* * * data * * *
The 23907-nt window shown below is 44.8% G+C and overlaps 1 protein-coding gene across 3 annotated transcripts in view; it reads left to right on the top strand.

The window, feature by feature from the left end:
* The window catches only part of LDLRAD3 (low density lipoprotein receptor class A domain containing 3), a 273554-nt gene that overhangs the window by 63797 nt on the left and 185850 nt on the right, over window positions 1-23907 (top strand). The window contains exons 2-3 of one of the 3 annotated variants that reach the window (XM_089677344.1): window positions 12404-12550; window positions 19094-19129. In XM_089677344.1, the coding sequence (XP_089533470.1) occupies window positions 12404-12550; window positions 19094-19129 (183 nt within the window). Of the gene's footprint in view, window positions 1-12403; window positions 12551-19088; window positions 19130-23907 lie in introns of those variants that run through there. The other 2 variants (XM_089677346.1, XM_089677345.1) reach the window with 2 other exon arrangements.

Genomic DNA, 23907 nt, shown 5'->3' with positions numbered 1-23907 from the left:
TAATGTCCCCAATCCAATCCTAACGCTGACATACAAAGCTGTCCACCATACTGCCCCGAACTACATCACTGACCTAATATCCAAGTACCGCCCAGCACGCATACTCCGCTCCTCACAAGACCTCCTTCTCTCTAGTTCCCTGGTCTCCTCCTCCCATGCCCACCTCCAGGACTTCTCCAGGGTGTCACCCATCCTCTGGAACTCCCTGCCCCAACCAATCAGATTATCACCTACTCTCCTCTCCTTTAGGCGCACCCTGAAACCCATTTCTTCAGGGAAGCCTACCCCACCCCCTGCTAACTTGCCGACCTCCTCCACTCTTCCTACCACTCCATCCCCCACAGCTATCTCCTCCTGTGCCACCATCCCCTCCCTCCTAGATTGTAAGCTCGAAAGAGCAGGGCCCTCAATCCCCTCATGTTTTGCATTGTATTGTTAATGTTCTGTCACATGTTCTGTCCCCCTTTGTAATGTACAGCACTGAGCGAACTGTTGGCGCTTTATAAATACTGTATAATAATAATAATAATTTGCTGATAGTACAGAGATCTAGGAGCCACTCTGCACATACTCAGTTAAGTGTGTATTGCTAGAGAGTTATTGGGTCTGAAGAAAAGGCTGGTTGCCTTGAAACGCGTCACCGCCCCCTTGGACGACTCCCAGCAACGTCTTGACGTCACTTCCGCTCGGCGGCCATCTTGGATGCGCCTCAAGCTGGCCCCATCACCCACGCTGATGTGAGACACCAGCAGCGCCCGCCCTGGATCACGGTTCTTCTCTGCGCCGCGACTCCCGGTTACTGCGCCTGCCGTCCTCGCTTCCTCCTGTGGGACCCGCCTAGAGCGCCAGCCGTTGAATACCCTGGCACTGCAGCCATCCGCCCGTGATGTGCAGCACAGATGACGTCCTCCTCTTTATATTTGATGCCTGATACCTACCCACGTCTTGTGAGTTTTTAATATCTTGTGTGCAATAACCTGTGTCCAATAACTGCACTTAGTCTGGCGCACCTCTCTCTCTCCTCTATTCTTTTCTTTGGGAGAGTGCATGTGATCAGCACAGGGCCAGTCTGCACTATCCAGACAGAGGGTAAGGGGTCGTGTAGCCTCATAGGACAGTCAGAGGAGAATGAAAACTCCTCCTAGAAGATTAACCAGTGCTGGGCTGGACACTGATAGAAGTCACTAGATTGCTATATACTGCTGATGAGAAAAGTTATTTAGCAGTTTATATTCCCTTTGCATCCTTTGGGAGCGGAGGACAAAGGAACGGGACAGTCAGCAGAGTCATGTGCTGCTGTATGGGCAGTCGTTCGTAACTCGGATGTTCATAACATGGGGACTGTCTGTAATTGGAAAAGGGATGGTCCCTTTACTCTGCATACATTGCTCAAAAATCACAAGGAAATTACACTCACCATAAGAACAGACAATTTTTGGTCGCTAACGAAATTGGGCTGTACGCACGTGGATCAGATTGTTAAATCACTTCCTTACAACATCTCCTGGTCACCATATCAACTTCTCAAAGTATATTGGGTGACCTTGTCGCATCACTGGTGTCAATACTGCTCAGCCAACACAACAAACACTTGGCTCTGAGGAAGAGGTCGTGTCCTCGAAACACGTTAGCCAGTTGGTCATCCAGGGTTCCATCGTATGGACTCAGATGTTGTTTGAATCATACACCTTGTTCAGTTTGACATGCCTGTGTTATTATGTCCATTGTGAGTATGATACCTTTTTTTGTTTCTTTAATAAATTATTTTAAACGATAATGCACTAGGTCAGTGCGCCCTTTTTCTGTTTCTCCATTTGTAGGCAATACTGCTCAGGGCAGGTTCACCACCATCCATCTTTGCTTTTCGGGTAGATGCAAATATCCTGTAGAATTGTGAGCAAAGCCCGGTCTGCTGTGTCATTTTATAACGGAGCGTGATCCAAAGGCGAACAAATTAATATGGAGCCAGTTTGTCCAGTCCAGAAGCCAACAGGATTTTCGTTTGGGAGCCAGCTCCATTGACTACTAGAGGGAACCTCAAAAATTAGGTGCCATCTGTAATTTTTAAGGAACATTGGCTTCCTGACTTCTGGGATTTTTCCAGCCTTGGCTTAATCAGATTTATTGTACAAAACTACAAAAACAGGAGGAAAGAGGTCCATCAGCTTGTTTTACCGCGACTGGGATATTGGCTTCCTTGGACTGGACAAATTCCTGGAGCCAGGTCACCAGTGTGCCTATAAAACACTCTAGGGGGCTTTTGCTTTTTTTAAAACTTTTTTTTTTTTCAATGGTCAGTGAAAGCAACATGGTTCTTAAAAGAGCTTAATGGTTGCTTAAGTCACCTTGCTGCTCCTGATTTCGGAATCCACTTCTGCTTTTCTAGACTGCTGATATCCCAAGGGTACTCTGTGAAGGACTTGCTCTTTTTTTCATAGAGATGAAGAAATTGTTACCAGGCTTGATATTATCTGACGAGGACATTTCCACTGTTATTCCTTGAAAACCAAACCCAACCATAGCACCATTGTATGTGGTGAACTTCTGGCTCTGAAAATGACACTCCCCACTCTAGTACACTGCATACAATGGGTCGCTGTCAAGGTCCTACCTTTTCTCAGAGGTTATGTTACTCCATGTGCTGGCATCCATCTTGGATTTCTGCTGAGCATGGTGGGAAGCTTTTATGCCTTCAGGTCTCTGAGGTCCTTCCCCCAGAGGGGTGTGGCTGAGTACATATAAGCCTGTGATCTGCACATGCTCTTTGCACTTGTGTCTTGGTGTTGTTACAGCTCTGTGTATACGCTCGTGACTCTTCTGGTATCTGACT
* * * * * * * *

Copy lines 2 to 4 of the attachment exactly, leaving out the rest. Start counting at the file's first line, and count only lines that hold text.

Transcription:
The window, feature by feature from the left end:
* The window catches only part of LDLRAD3 (low density lipoprotein receptor class A domain containing 3), a 273554-nt gene that overhangs the window by 63797 nt on the left and 185850 nt on the right, over window positions 1-23907 (top strand). The window contains exons 2-3 of one of the 3 annotated variants that reach the window (XM_089677344.1): window positions 12404-12550; window positions 19094-19129. In XM_089677344.1, the coding sequence (XP_089533470.1) occupies window positions 12404-12550; window positions 19094-19129 (183 nt within the window). Of the gene's footprint in view, window positions 1-12403; window positions 12551-19088; window positions 19130-23907 lie in introns of those variants that run through there. The other 2 variants (XM_089677346.1, XM_089677345.1) reach the window with 2 other exon arrangements.

Genomic DNA, 23907 nt, shown 5'->3' with positions numbered 1-23907 from the left: